Ling's father, Douglas Ling, told ABC News' Kate Snow that he never lost hope that his daughter would come home.

"I knew something positive was going to happen, and it happened," he said. "And I am so glad and I am so thankful for all the people and their prayers and thoughts."

Ling and Lee flew back with Clinton on a private Boeing 737 plane owned by movie producer Steve Bing, a close friend of the former president.

Their families said the two were relaxing and enjoying family time and food.

North Korea and U.S.: A Win-Win Situation for All?

North Korea's leader Kim Jong-Il ordered the release of the two jailed journalists through "a special pardon," the country's state-run news agency reported Tuesday.

Clinton's trip fulfilled one of North Korea's two demands -- a visit from a high-profile emissary. Their first -- an apology -- came from his wife a few weeks ago.

"Kim Jong-Il probably is thinking about succession and he may have thought this may be the only chance I get for a former president to come," said former governor of New Mexico and former secretary of state candidate Bill Richardson. "It has been their dream for years to have an American president come to North Korea."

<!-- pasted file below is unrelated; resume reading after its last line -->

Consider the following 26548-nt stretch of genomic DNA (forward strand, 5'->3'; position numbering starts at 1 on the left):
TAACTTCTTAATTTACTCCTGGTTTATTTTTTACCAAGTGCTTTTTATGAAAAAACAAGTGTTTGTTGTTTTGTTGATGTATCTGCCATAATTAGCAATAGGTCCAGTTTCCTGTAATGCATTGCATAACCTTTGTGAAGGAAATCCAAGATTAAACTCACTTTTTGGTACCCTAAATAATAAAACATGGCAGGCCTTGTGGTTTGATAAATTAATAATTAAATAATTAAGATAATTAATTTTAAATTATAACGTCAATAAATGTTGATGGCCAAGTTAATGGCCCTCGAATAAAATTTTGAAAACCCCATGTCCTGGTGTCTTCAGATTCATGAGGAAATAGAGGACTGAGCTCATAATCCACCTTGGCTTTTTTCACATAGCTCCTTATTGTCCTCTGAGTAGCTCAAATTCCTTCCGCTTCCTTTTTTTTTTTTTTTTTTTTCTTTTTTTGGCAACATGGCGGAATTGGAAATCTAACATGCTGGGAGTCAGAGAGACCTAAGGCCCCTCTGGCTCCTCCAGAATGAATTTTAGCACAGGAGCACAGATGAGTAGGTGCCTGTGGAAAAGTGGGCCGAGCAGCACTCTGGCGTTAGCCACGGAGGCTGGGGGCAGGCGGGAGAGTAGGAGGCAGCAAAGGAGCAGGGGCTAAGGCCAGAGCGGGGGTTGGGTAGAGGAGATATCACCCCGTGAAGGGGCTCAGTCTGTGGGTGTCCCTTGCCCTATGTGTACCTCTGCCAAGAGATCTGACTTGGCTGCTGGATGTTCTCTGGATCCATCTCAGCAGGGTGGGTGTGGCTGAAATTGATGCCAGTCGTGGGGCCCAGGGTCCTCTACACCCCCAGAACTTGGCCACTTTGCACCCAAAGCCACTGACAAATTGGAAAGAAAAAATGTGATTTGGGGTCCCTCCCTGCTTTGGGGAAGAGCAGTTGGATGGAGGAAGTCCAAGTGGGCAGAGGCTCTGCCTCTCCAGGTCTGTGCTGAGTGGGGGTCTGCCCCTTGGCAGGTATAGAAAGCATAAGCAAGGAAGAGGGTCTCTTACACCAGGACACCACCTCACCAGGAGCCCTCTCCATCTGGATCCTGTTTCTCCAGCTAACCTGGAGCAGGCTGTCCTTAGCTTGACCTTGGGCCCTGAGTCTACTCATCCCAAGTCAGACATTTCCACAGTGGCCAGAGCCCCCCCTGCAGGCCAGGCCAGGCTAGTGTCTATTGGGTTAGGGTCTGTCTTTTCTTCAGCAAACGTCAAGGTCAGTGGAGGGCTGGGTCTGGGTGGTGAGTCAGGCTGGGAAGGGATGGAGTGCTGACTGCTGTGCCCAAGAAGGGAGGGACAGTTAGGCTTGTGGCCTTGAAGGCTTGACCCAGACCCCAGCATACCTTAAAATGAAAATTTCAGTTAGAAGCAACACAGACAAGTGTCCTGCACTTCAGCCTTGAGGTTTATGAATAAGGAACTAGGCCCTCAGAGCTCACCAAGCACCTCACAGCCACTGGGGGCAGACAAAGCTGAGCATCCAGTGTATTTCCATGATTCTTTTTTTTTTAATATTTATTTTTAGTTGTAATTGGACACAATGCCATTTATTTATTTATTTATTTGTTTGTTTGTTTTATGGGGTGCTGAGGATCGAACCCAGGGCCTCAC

And despite a few tensions in the hour and a 15-minute meeting between Clinton and Kim, both sides got what they wanted. For the North Korean leader, it was a chance to boast a visit from a high-profile U.S. leader and an opportunity to pose for pictures with Clinton, and for the United States, the safe return of the two imprisoned journalists.

But what really happened during the meeting was conveyed quite differently.

North Korea's Central News Agency said Clinton apologized for the two female journalists "illegally crossing the border and committing a grave crime against our nation."

But Secretary Clinton, in Kenya for a state trip, said that any rumors that her husband apologized for the journalists were "not true. That did not occur."

The White House also denied reports that Clinton carried a message from President Obama to Kim Jong-Il.

As for nuclear talks, the administration said that's a separate issue. Hillary Clinton said in Kenya that the administration had been working hard on the release of the two journalists, but the issue of nuclear nonproliferation was always considered a "totally separate issue."